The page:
Setting an upstream gives you all of these things.

How come master already has an upstream set?

When you first clone from some remote, using:

$ git clone git://some.host/path/to/repo.git

or similar, the last step Git does is, essentially, git checkout master. This checks out your local branch master—only you don't have a local branch master.

On the other hand, you do have a remote-tracking branch named origin/master, because you just cloned it.

Git guesses that you must have meant: "make me a new local master that points to the same commit as remote-tracking origin/master, and, while you're at it, set the upstream for master to origin/master."

This happens for every branch you git checkout that you do not already have. Git creates the branch and makes it "track" (have as an upstream) the corresponding remote-tracking branch.

But this doesn't work for new branches, i.e., branches with no remote-tracking branch yet.

If you create a new branch:

$ git checkout -b solaris

there is, as yet, no origin/solaris. Your local solaris cannot track remote-tracking branch origin/solaris because it does not exist.

When you first push the new branch:

$ git push origin solaris

that creates solaris on origin, and hence also creates origin/solaris in your own Git repository. But it's too late: you already have a local solaris that has no upstream.3

Shouldn't Git just set that, now, as the upstream automatically?

Probably. See "implemented poorly" and footnote 1. It's hard to change now: There are millions4 of scripts that use Git and some may well depend on its current behavior. Changing the behavior requires a new major release, nag-ware to force you to set some configuration field, and so on. In short, Git is a victim of its own success: whatever mistakes it has in it, today, can only be fixed if the change is either mostly invisible, clearly-much-better, or done slowly over time.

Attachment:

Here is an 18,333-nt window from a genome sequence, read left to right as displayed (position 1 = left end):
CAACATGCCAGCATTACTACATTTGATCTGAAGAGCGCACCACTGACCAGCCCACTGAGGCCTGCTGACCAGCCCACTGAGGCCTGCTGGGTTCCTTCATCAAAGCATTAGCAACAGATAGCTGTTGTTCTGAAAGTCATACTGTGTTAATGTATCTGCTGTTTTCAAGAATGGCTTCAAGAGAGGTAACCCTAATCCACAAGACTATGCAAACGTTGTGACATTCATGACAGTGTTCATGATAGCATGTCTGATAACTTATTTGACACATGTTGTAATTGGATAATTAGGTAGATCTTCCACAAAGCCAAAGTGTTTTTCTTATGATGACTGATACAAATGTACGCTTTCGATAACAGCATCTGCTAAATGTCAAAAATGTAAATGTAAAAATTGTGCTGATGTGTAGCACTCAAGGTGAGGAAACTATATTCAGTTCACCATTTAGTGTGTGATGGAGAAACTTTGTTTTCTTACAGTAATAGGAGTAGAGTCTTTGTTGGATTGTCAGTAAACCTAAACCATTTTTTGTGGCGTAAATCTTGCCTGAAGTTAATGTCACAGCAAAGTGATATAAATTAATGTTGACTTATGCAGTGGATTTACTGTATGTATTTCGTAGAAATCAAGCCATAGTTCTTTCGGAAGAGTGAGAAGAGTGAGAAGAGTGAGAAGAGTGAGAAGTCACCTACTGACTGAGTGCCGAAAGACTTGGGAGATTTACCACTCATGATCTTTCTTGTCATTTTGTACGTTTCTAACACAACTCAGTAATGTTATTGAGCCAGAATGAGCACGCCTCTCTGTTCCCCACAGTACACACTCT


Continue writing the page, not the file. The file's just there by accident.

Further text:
The fact is, it doesn't today, unless you use --set-upstream or -u during the git push. That's what the message is telling you.

You don't have to do it like that. Well, as we noted above, you don't have to do it at all, but let's say you want an upstream. You have already created branch solaris on origin, through an earlier push, and as your git branch output shows, you already have origin/solaris in your local repository.

You just don't have it set as the upstream for solaris.

To set it now, rather than during the first push, use git branch --set-upstream-to. The --set-upstream-to sub-command takes the name of any existing branch, such as origin/solaris, and sets the current branch's upstream to that other branch.

That's it—that's all it does—but it has all those implications noted above. It means you can just run git fetch, then look around, then run git merge or git rebase as appropriate, then make new commits and run git push, without a bunch of additional fussing-around.